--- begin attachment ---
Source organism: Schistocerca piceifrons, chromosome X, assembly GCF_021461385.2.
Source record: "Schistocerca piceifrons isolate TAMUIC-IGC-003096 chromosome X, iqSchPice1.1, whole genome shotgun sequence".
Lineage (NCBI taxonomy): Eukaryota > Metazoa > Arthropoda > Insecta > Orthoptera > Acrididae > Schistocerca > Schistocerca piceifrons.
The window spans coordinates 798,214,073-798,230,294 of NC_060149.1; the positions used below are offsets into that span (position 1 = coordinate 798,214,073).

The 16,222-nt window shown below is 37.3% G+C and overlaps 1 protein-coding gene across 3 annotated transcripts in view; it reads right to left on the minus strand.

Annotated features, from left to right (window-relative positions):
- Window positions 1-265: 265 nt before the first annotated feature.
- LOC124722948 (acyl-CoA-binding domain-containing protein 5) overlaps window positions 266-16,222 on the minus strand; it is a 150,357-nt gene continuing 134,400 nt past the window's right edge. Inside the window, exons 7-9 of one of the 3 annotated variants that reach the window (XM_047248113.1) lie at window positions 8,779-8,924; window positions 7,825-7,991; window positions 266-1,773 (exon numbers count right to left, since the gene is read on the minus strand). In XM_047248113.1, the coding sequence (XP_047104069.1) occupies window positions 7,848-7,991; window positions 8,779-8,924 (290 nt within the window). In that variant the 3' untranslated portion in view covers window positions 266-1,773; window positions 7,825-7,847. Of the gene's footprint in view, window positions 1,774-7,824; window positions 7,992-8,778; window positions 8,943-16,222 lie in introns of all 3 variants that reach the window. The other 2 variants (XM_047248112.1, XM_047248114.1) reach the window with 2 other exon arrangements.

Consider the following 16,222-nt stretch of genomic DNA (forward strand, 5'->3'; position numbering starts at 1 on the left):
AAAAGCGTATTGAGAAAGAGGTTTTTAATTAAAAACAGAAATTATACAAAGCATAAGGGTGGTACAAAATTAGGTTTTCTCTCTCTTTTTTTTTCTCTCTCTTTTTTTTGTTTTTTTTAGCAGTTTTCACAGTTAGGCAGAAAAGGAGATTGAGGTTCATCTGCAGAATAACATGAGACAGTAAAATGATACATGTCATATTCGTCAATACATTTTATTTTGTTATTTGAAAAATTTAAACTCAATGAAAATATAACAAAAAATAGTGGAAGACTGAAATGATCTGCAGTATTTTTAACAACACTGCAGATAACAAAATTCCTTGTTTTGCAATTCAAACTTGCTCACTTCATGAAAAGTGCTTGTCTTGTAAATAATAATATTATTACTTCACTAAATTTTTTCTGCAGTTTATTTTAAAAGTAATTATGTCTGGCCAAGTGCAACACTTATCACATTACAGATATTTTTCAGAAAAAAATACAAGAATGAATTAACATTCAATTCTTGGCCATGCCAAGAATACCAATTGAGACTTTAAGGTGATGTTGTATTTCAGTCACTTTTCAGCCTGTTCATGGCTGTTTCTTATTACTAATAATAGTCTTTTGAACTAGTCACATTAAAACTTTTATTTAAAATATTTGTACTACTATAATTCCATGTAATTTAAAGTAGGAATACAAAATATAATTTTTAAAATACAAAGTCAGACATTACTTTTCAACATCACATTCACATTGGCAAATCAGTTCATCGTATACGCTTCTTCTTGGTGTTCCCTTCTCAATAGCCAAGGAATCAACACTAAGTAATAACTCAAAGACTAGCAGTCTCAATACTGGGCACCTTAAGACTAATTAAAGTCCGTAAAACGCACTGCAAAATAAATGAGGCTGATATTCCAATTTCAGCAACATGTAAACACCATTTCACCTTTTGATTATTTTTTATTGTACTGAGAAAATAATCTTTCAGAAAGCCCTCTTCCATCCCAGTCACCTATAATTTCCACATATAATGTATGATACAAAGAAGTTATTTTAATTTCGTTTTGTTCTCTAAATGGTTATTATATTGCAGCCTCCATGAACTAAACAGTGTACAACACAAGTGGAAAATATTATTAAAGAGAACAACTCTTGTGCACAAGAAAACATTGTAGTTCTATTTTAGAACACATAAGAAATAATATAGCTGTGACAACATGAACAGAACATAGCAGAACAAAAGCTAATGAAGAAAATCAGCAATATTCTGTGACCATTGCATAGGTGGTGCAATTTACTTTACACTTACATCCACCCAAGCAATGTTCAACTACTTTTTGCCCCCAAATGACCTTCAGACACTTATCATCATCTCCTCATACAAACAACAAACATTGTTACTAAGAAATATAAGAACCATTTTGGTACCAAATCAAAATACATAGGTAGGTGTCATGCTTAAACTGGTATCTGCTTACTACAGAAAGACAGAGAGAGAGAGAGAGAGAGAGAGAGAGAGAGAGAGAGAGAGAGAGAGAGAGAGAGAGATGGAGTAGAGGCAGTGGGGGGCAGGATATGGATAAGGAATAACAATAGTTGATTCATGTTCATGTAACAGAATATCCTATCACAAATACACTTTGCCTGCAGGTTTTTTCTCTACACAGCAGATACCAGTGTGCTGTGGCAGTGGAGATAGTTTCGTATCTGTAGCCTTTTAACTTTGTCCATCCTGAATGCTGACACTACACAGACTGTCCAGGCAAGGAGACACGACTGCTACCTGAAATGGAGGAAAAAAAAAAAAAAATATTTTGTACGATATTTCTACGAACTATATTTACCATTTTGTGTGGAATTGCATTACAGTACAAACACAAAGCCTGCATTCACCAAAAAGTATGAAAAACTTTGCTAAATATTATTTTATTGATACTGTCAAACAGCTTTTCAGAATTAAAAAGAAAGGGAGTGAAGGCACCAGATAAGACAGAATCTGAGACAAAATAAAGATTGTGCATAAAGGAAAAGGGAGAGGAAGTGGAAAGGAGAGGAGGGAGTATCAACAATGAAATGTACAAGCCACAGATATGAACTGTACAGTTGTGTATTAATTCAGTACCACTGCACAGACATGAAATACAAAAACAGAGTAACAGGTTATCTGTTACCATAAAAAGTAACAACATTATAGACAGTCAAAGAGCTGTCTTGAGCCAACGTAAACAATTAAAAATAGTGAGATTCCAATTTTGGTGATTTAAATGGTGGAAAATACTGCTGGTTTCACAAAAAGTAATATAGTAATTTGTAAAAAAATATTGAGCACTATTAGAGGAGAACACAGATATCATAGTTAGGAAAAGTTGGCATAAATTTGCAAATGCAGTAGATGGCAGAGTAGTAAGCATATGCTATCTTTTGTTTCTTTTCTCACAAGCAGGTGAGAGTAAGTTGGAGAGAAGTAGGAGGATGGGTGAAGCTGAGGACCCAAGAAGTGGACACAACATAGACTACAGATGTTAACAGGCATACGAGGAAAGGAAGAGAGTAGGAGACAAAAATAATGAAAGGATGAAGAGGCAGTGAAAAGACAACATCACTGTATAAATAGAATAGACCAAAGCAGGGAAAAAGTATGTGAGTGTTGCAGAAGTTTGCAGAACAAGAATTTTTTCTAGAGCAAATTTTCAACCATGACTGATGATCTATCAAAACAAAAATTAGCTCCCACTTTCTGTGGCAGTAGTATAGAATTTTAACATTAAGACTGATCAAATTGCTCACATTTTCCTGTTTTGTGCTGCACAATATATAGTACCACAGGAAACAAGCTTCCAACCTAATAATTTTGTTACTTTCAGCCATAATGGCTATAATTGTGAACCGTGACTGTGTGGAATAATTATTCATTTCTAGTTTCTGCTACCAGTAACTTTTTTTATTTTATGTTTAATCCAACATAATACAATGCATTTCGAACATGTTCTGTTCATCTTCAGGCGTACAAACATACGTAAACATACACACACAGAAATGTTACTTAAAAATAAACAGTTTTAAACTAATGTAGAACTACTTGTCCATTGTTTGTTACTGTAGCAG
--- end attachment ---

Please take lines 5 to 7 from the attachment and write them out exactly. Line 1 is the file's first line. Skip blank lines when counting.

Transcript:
The 16,222-nt window shown below is 37.3% G+C and overlaps 1 protein-coding gene across 3 annotated transcripts in view; it reads right to left on the minus strand.

Annotated features, from left to right (window-relative positions):
- Window positions 1-265: 265 nt before the first annotated feature.